Health, home, purpose and community: these are the four major dimensions that support a person in recovery, according to the Substance Abuse and Mental Health Services Administration (SAMHSA).
Struggling with addiction can turn a person inward, causing them to be focused only on themselves and their habit. They start to withdraw from the world and society. Recovery brings new hope for a life that provides meaningful interactions and service to others. For many in recovery, this begins with community service.
Community service helps to satisfy two of the four dimensions SAMHSA has found to enhance recovery: purpose and community. Finding a purpose means engaging in activities that a person finds rewarding. Community means spending one’s time actively building healthy relationships with individuals. Through volunteering interactions, those in recovery are able to gain support and friendship through a new network of people they may never have met otherwise.
Research on Health and Volunteering
In 2013, UnitedHealth Group published updates to their large-scale study regarding volunteering and its health benefits. Titled “Doing Good Is Good for You,” the study found that all people—including those in recovery–can benefit from community service.
Some of the key findings associated with the study included:
- Volunteers reported they were more closely connected to their community and the people in it through their service.
- Volunteers were more likely to report higher levels of physical, mental and emotional health than those who did not volunteer.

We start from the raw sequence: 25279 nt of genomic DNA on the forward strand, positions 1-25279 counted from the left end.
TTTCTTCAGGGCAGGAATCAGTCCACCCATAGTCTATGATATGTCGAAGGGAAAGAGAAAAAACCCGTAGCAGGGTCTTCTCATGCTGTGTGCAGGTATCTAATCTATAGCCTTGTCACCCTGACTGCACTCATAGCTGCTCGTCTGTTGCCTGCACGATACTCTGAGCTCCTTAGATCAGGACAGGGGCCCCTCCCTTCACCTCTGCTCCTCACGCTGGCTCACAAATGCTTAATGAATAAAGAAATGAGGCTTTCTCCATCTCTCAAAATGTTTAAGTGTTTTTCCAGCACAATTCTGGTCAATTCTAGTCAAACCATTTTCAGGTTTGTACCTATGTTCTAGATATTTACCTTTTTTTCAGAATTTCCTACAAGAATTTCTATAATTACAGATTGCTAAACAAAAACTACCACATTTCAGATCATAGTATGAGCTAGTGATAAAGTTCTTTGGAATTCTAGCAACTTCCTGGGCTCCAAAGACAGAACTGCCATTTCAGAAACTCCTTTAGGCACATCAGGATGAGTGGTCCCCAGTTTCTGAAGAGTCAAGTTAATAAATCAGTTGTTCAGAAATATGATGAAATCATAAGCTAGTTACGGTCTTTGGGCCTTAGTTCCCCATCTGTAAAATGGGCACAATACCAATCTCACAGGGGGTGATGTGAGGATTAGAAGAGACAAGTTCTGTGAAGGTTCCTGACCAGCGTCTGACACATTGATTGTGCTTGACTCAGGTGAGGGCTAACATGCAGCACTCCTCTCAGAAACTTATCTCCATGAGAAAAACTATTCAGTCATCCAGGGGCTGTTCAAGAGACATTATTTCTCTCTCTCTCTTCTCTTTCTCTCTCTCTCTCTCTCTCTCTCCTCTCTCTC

- Volunteers reported they were better able to effectively manage their stress than those who did not volunteer.
When a person is in recovery, they are finally at a point where they can live well without drugs or alcohol or the stress and health woes these addictions can cause. Volunteering can be an extra mind and body benefit that contributes to recovery success.
Where to Start
Volunteering doesn’t have to be time-consuming, and it shouldn’t necessarily feel like work. Almost all non-profit organizations accept volunteers in a variety of capacities and skill levels. The first step is to think of things you enjoy doing. Perhaps this is working with children, organizing and filing or engaging in manual labor tasks, such as cleaning, painting or building. Regardless of your particular interest, there is usually a community organization that matches well with it.
Some examples of places in your community to consider volunteering include:
- Animal shelters
- Food pantries
- Non-profit organizations
Some people also choose to give back to programs that helped them while in recovery. Although you may not yet be mentally prepared to return to an addiction or rehab program, this is an option for the day when you feel stronger and wish to encourage others who are on their ways to recovery.
A Rewarding Commitment
Your commitment to recovery is a promise to live well and free from addiction. It’s an opportunity to live life as a contributing member of society who others value. Volunteering can be a rewarding part of this commitment. You don’t have to give countless hours of your time—even a few hours a month will help—but know that what you do will be beneficial to others as well as yourself.